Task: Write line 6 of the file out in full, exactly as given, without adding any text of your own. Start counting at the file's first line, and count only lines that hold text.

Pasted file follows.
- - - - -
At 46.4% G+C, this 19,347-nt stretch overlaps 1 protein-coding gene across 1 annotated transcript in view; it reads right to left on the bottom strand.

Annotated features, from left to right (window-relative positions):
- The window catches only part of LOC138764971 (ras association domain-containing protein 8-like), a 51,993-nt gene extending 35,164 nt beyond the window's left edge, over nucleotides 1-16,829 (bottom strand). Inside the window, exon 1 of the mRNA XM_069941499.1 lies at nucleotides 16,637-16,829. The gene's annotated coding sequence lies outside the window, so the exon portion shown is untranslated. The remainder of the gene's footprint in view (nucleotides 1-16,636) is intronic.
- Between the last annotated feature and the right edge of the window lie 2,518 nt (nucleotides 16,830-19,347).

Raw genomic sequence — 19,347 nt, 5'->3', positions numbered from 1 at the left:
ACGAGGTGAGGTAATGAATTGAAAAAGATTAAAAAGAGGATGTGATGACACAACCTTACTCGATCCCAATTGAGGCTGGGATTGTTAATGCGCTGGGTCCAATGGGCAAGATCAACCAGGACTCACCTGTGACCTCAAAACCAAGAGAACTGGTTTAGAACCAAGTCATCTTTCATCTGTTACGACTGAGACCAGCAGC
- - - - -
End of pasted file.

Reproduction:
ACGAGGTGAGGTAATGAATTGAAAAAGATTAAAAAGAGGATGTGATGACACAACCTTACTCGATCCCAATTGAGGCTGGGATTGTTAATGCGCTGGGTCCAATGGGCAAGATCAACCAGGACTCACCTGTGACCTCAAAACCAAGAGAACTGGTTTAGAACCAAGTCATCTTTCATCTGTTACGACTGAGACCAGCAGC